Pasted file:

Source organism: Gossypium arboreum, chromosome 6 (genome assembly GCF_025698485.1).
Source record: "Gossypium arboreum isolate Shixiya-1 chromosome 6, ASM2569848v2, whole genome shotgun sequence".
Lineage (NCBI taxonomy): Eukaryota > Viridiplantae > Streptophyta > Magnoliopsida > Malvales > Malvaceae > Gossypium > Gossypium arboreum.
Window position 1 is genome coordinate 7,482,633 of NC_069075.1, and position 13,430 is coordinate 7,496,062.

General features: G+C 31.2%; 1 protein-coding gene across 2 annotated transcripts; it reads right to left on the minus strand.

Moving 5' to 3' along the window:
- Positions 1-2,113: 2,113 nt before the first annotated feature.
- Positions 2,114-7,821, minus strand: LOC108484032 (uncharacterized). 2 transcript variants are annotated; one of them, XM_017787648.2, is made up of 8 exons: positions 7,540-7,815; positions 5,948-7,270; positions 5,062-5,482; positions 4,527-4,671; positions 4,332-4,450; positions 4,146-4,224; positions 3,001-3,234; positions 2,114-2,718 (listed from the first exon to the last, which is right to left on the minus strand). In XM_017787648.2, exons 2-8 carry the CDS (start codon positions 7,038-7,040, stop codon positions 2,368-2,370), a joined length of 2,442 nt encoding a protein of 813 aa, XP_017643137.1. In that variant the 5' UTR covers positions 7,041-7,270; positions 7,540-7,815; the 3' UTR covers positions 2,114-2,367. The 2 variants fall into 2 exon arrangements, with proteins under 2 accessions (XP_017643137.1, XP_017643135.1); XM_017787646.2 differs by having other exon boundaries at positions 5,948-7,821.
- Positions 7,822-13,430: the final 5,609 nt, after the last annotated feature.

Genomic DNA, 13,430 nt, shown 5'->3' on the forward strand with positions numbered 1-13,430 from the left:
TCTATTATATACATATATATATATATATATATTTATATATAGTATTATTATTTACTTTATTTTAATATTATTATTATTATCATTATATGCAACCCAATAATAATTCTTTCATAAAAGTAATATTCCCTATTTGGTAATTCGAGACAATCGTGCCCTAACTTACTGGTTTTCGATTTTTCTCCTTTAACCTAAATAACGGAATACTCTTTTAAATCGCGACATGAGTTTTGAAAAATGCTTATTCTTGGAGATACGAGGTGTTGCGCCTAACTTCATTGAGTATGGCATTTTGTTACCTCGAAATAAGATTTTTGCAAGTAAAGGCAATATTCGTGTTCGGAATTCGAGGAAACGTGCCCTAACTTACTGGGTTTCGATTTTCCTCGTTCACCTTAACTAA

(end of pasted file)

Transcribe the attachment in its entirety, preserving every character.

Source organism: Gossypium arboreum, chromosome 6 (genome assembly GCF_025698485.1).
Source record: "Gossypium arboreum isolate Shixiya-1 chromosome 6, ASM2569848v2, whole genome shotgun sequence".
Lineage (NCBI taxonomy): Eukaryota > Viridiplantae > Streptophyta > Magnoliopsida > Malvales > Malvaceae > Gossypium > Gossypium arboreum.
Window position 1 is genome coordinate 7,482,633 of NC_069075.1, and position 13,430 is coordinate 7,496,062.

General features: G+C 31.2%; 1 protein-coding gene across 2 annotated transcripts; it reads right to left on the minus strand.

Moving 5' to 3' along the window:
- Positions 1-2,113: 2,113 nt before the first annotated feature.
- Positions 2,114-7,821, minus strand: LOC108484032 (uncharacterized). 2 transcript variants are annotated; one of them, XM_017787648.2, is made up of 8 exons: positions 7,540-7,815; positions 5,948-7,270; positions 5,062-5,482; positions 4,527-4,671; positions 4,332-4,450; positions 4,146-4,224; positions 3,001-3,234; positions 2,114-2,718 (listed from the first exon to the last, which is right to left on the minus strand). In XM_017787648.2, exons 2-8 carry the CDS (start codon positions 7,038-7,040, stop codon positions 2,368-2,370), a joined length of 2,442 nt encoding a protein of 813 aa, XP_017643137.1. In that variant the 5' UTR covers positions 7,041-7,270; positions 7,540-7,815; the 3' UTR covers positions 2,114-2,367. The 2 variants fall into 2 exon arrangements, with proteins under 2 accessions (XP_017643137.1, XP_017643135.1); XM_017787646.2 differs by having other exon boundaries at positions 5,948-7,821.
- Positions 7,822-13,430: the final 5,609 nt, after the last annotated feature.

Genomic DNA, 13,430 nt, shown 5'->3' on the forward strand with positions numbered 1-13,430 from the left:
TCTATTATATACATATATATATATATATATATTTATATATAGTATTATTATTTACTTTATTTTAATATTATTATTATTATCATTATATGCAACCCAATAATAATTCTTTCATAAAAGTAATATTCCCTATTTGGTAATTCGAGACAATCGTGCCCTAACTTACTGGTTTTCGATTTTTCTCCTTTAACCTAAATAACGGAATACTCTTTTAAATCGCGACATGAGTTTTGAAAAATGCTTATTCTTGGAGATACGAGGTGTTGCGCCTAACTTCATTGAGTATGGCATTTTGTTACCTCGAAATAAGATTTTTGCAAGTAAAGGCAATATTCGTGTTCGGAATTCGAGGAAACGTGCCCTAACTTACTGGGTTTCGATTTTCCTCGTTCACCTTAACTAA